Change in thinking required
Wellness program reduces health costs, increases productivity
By Michael J. Moody, MBA, ARM
If there has been one overriding concern shared by large and small employers alike, it's how to control employee health care costs. Without a doubt, maximizing employee health and productivity has been and continues to be a top priority for business leaders around the country. Because most employers consider these programs to be a vital part of an employee's benefit package, corporations are eager to find some way to control these escalating costs.
However, despite the best efforts of the employers, medical cost trends have risen steadily over the past 20 years. In most cases, annual health coverage costs are rising at a pace far outstripping general inflation. Historically, employers have looked to the health and disease management industry for assistance. It was believed that motivating the employee was all that was required to reduce costs, but low engagement rates have made it difficult to effectively activate employee health behavior. As a result, to date, these types of organizations have been only marginally successful in providing more cost effective programs.
Recently the National Business Group on Health (NBGH) completed a study of 3,000 employees and dependents on their perspectives, behaviors and attitudes towards employer health and wellness programs. The study provided some very interesting insights for employers to be aware of when developing strategies to hold down health care costs. The study revealed that employees "want their employers to do more to help them improve their health, and get the most from their employer-provided health and wellness plans."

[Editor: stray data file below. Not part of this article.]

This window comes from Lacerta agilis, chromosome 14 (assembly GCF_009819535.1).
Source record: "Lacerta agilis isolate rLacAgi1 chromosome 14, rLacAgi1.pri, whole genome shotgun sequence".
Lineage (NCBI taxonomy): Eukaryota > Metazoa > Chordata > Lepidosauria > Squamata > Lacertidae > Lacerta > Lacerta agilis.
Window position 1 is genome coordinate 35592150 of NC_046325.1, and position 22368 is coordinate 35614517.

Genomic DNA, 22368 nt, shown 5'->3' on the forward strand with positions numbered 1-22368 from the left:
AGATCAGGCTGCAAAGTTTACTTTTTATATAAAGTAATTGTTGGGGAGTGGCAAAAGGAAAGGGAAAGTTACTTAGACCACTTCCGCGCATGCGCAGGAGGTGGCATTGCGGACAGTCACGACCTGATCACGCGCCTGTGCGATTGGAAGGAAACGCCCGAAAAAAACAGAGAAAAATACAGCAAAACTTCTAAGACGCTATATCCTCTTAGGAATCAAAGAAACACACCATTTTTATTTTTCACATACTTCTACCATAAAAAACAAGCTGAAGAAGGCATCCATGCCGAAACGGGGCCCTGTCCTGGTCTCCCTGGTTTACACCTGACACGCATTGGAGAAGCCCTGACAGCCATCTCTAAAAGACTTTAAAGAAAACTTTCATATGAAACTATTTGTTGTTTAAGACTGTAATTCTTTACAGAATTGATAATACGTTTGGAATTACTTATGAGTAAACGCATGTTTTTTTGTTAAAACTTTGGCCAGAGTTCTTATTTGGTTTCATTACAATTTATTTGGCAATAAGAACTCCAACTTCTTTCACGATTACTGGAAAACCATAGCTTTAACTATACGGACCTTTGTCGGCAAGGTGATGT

According to the survey results, employees are looking for four specific things from their employers:
• Make it easy—programs and communications that are easy to use
• Make it personal—personalized information and ideas
• Make it move me—motivate them to participate through the use of rewards
• Make it meaningful—care and support healthful living
As a result, the survey confirmed that "many employers aren't aligning their strategies with the goals, needs and concerns of the employees."
A new approach needed
As confirmed by the NBGH survey, employers should not only build awareness regarding health and wellness, but they should also provide the services and support that employees need. Some organizations have already had an understanding of this important issue for some time. For example, OptumHealth is a leading health services provider that offers programs directed at making health care simpler and more affordable. Recently, they published a white paper that summarized the results of one of their pilot programs. It is interesting to note that much of the pilot program incorporates the features that the NBGH respondents had requested. "Solutions are needed to help employees find the right treatment at the right place and time, while providing an environment that makes it easy to achieve a healthy lifestyle," according to OptumHealth.